What is it with competition?  Life is one big competition isn’t it?  Survival of the fittest and all that.  So, why can’t kids compete against each other anymore?  Are we seriously thinking that they will be damaged if they lose?  Yesterday was my children’s school Sports Day (or Games Day), which, by the way was only an hour long.  There was a host of excellent games encouraging the children to physically stretch themselves, but there was no official competition.  Participation was the name of the game.  This has got me thinking.

Last year’s Sports Day, held at Mells First School in Somerset, was one of the best that I have attended.  It embraced a competitive spirit by allowing a small number of individual races.  It encouraged teamwork through events that would only succeed if the team pulled together.  It called for every pupil to participate in order to get the most out of the day.  It gave the children the opportunity to aspire to greatness either in their team or as an individual performer.

Being a child with a dicky ticker I was not an athlete.  Oh, and, to rub salt into the wound, my parents sent me to a school that was (and still is) renowned for its sporting prowess.  I remember Sports Day was a day where I knew that the only race I would stand a chance of winning was the egg and spoon (slow and steady always wins that one!).  Coming last in the sack race, the 500m run, and the hurdles, well it was just one of those things.  Yes, I wished that I was faster and that I would shock everyone by breaking tape in at least one other race, but when it didn’t happen, I wasn’t sat in a corner crying at the end of the day, wondering how awful my life was or that I would never be able to do anything.  Being surrounded by high achievers possibly made the loss easier to bear, after all how could I realistically compete with a county athlete?  However, I remember Sports Day being a day  spent in the open air, cheering on friends, dreading the 500m run and desperately hoping I would suddenly twist my ankle so I didn’t have to compete (which by the way never happened).

I don’t think that I have been damaged by the experience of coming last.  I know what it’s like to suffer the indignity of running that last 100m on my own, when everyone else has finished, yet it hasn’t held me back from other successes off the track.  It didn’t mean that my parents loved me any the less.  It didn’t affect my ability to spell challenging words.  It didn’t affect my ability to be kind to others.  Indeed it is frequently said that there is more to learn from failures than successes.  Why then are we not allowing our children to develop this skill?  Sports Day is where we learn resilience, dignity, generosity of spirit, the ability to aspire and improve ourselves.  The ability to congratulate our peers whilst feeling disappointed in ourselves, which is surely one of the highest hurdles we have to get over in life.  The desire to compete not just against ourselves but against others, to stretch ourselves and push our own limits.  Allowing us to achieve things that we never thought possible.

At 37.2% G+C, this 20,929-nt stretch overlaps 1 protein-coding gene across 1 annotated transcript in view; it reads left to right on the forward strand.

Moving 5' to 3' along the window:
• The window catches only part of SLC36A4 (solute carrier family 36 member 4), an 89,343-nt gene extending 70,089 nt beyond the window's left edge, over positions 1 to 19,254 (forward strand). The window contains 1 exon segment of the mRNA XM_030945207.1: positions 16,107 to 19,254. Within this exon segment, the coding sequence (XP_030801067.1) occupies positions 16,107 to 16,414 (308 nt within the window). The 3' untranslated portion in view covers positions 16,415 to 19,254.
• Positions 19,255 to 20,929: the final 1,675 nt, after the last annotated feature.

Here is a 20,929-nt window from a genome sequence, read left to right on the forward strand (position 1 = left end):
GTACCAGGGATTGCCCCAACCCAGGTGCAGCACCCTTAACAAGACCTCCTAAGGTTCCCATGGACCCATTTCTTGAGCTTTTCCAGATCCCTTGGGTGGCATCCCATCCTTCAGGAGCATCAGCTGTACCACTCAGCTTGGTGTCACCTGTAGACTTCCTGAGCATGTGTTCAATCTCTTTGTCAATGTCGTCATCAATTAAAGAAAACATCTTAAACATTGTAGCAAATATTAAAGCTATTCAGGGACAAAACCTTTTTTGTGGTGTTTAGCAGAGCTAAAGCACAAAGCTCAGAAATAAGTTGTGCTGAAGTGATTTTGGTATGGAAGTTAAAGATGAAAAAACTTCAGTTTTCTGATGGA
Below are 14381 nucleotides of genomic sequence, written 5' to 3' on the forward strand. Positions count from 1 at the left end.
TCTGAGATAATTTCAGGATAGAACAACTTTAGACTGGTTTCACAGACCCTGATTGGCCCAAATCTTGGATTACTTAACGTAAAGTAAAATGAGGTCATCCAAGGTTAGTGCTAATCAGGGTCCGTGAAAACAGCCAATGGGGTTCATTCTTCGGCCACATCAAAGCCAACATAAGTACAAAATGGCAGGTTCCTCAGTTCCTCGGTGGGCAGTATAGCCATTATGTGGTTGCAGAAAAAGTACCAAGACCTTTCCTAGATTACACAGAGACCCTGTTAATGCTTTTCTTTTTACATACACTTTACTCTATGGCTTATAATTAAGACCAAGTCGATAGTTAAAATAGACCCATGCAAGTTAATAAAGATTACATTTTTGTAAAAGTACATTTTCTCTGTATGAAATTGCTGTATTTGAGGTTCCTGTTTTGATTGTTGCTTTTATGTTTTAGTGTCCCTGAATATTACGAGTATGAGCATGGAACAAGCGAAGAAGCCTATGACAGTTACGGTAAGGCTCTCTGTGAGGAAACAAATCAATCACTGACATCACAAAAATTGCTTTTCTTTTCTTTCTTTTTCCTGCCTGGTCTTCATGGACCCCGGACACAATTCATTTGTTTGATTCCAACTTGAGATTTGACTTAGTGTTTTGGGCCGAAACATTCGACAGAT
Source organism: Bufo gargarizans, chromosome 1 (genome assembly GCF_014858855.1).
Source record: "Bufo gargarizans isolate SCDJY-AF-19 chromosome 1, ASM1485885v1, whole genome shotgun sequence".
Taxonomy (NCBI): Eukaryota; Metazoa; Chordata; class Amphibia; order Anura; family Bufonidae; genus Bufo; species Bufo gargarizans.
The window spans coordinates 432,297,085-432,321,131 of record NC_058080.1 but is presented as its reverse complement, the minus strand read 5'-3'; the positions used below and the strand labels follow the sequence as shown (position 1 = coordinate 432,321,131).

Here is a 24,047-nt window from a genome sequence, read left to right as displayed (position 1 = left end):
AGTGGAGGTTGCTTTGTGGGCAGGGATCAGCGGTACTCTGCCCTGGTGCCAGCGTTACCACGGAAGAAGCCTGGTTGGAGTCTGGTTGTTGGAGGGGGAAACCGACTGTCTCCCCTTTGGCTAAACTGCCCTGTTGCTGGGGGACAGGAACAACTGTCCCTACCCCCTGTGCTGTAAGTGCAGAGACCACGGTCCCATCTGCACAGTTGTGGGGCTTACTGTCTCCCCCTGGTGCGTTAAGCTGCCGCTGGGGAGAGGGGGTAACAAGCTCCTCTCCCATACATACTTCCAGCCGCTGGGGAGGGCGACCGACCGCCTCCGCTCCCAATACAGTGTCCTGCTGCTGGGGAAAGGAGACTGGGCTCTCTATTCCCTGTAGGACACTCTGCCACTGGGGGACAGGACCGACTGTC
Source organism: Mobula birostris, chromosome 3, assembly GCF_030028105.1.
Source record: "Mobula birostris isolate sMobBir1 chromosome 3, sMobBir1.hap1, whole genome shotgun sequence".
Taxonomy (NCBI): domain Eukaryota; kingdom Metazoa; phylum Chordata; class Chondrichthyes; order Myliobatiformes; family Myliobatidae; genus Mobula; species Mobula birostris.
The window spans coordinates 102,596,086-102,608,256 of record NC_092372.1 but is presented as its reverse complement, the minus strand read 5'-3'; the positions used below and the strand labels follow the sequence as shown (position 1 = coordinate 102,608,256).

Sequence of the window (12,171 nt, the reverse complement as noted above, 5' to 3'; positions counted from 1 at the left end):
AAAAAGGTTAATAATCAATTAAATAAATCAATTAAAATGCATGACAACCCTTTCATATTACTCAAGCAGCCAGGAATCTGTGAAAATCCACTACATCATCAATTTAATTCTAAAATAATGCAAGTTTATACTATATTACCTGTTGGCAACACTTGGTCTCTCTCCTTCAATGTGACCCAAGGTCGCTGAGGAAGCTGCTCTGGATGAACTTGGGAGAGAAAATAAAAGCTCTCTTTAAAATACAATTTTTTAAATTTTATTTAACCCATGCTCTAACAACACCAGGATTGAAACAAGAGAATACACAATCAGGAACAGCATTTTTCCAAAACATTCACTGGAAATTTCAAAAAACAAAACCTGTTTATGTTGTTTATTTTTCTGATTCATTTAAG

Sports Day shouldn’t just be about participation.  There is more to take from the event.    It’s about learning that we can’t all be brilliant at everything.  Oh, and that that’s ok.  That it’s not the end of the world to come last in the 100m sprint.  Let’s face it, as only one person can win a race (unless it’s of the three-legged variety) there are more Sports Day losers out there than winners.  Sports Day is the ideal opportunity to allow our children to learn that just because we lose it doesn’t mean that we are Losers.